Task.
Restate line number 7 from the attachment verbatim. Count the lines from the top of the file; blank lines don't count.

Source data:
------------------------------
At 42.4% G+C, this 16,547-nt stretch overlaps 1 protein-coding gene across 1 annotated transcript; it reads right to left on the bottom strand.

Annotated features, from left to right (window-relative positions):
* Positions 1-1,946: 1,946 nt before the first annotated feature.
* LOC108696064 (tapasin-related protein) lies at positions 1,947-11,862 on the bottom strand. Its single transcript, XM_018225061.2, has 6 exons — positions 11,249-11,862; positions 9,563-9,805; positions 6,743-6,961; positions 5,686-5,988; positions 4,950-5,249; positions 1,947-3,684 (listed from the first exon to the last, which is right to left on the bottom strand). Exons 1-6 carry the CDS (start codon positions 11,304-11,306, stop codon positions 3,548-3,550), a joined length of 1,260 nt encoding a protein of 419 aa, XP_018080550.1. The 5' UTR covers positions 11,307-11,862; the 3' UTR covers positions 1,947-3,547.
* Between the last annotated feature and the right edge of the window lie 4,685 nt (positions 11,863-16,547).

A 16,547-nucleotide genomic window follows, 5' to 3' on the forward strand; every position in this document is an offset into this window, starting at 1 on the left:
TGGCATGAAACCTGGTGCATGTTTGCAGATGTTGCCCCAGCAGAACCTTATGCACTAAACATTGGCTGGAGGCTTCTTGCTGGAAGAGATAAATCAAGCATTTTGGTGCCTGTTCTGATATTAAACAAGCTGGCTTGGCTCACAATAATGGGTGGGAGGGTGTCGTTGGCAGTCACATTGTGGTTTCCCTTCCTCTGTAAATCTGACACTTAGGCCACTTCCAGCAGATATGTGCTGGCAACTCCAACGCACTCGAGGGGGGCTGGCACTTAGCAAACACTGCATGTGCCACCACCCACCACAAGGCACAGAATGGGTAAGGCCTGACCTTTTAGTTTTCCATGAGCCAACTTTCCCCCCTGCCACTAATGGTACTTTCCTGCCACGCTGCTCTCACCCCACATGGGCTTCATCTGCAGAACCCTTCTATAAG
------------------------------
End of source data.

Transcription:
TGGCATGAAACCTGGTGCATGTTTGCAGATGTTGCCCCAGCAGAACCTTATGCACTAAACATTGGCTGGAGGCTTCTTGCTGGAAGAGATAAATCAAGCATTTTGGTGCCTGTTCTGATATTAAACAAGCTGGCTTGGCTCACAATAATGGGTGGGAGGGTGTCGTTGGCAGTCACATTGTGGTTTCCCTTCCTCTGTAAATCTGACACTTAGGCCACTTCCAGCAGATATGTGCTGGCAACTCCAACGCACTCGAGGGGGGCTGGCACTTAGCAAACACTGCATGTGCCACCACCCACCACAAGGCACAGAATGGGTAAGGCCTGACCTTTTAGTTTTCCATGAGCCAACTTTCCCCCCTGCCACTAATGGTACTTTCCTGCCACGCTGCTCTCACCCCACATGGGCTTCATCTGCAGAACCCTTCTATAAG